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A tether is a cord, fixture, or flexible attachment that anchors something movable to a reference point which may be fixed or moving. There are a number of applications for tethers: balloons, kites, tethered wind-energy conversion systems, anchors, tethered water-flow energy conversion systems, towing, animal constraint, spaceflight, and power-kiting. Also, tethering to prevent theft of an object like a computer at a school or library is now commonly seen.[1]


Tethers may break by various means; if a tether is a signal, then interruption by signal barriers breaks the tether.[further explanation needed] If the tether is a cord or rope, then upon reaching the breaking strength of the tether, the tether fails in its function. Failure modes for tethers are considered when designing arrangements where a tether is needed.[2] When a tether or line breaks suddenly, backlash of the segments may cause severe damage or loss of life. Safety links are sometimes used to prevent excessive tension in a tether involved in towing objects or persons, like in the towing of sailplanes; the safety link in a tether is thus a tether itself.[further explanation needed]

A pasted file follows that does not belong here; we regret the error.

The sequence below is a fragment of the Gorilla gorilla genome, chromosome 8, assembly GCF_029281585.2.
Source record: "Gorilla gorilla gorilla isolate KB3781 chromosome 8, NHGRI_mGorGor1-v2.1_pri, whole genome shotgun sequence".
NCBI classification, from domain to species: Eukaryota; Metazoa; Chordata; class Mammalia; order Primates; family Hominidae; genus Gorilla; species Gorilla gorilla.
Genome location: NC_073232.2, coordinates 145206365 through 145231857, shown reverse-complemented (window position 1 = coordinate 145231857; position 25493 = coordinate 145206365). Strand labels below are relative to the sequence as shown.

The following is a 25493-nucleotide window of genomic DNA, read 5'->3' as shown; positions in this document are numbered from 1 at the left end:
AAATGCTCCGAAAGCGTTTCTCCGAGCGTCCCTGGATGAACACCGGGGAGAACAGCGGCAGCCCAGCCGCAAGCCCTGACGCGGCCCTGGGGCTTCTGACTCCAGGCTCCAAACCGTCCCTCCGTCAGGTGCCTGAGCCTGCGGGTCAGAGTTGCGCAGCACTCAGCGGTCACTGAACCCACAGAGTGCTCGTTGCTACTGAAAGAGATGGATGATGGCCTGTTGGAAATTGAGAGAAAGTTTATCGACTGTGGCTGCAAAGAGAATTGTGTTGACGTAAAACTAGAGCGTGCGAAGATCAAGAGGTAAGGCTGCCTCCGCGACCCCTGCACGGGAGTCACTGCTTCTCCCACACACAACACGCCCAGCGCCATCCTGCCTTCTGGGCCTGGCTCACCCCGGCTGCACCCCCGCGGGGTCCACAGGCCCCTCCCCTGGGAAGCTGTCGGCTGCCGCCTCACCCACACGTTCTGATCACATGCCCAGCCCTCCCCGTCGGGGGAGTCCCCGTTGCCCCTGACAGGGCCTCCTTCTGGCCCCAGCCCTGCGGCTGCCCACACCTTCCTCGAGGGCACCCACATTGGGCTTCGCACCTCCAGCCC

1. Computer Security Handbook. New York, NY: Wiley. 2002. p. 19. ISBN 978-0-471-41258-8. |first1= missing |last1= in Authors list (help) <templatestyles src="Module:Citation/CS1/styles.css"></templatestyles>
  2. Bekey, Ivan (2003). Advanced Space System Concepts and Technologies, 2010-2030+. El Segundo, Calif. : Reston, Va.: Aerospace Press ; American Institute of Aeronautics and Astronautics. p. 33. ISBN 978-1-884989-12-4.<templatestyles src="Module:Citation/CS1/styles.css"></templatestyles>